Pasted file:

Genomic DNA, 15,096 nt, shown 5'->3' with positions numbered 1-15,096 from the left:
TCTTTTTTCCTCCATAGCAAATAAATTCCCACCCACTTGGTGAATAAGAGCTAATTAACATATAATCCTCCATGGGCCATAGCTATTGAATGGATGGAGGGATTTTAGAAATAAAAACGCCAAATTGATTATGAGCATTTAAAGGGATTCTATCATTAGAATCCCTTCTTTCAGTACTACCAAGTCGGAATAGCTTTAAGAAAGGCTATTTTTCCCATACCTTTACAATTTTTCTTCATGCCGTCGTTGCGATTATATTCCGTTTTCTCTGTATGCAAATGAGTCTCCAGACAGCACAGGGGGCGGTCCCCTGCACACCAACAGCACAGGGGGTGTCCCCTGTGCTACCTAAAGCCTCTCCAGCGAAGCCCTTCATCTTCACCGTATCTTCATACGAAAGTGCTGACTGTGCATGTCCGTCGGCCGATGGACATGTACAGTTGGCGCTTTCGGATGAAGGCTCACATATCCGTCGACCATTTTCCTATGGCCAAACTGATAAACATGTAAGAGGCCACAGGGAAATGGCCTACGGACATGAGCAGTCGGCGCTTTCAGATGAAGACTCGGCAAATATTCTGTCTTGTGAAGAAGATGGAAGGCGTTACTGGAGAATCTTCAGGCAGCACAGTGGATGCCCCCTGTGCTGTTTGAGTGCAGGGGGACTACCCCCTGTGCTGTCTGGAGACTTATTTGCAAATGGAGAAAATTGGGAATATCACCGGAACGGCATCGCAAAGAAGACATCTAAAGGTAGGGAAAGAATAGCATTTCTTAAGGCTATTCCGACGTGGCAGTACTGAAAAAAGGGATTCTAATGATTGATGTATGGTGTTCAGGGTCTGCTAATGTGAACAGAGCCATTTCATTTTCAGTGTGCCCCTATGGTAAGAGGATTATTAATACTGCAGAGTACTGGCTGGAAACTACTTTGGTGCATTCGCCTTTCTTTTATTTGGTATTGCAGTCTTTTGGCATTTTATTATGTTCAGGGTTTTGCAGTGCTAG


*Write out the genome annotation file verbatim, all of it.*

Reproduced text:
Genomic DNA, 15,096 nt, shown 5'->3' with positions numbered 1-15,096 from the left:
TCTTTTTTCCTCCATAGCAAATAAATTCCCACCCACTTGGTGAATAAGAGCTAATTAACATATAATCCTCCATGGGCCATAGCTATTGAATGGATGGAGGGATTTTAGAAATAAAAACGCCAAATTGATTATGAGCATTTAAAGGGATTCTATCATTAGAATCCCTTCTTTCAGTACTACCAAGTCGGAATAGCTTTAAGAAAGGCTATTTTTCCCATACCTTTACAATTTTTCTTCATGCCGTCGTTGCGATTATATTCCGTTTTCTCTGTATGCAAATGAGTCTCCAGACAGCACAGGGGGCGGTCCCCTGCACACCAACAGCACAGGGGGTGTCCCCTGTGCTACCTAAAGCCTCTCCAGCGAAGCCCTTCATCTTCACCGTATCTTCATACGAAAGTGCTGACTGTGCATGTCCGTCGGCCGATGGACATGTACAGTTGGCGCTTTCGGATGAAGGCTCACATATCCGTCGACCATTTTCCTATGGCCAAACTGATAAACATGTAAGAGGCCACAGGGAAATGGCCTACGGACATGAGCAGTCGGCGCTTTCAGATGAAGACTCGGCAAATATTCTGTCTTGTGAAGAAGATGGAAGGCGTTACTGGAGAATCTTCAGGCAGCACAGTGGATGCCCCCTGTGCTGTTTGAGTGCAGGGGGACTACCCCCTGTGCTGTCTGGAGACTTATTTGCAAATGGAGAAAATTGGGAATATCACCGGAACGGCATCGCAAAGAAGACATCTAAAGGTAGGGAAAGAATAGCATTTCTTAAGGCTATTCCGACGTGGCAGTACTGAAAAAAGGGATTCTAATGATTGATGTATGGTGTTCAGGGTCTGCTAATGTGAACAGAGCCATTTCATTTTCAGTGTGCCCCTATGGTAAGAGGATTATTAATACTGCAGAGTACTGGCTGGAAACTACTTTGGTGCATTCGCCTTTCTTTTATTTGGTATTGCAGTCTTTTGGCATTTTATTATGTTCAGGGTTTTGCAGTGCTAG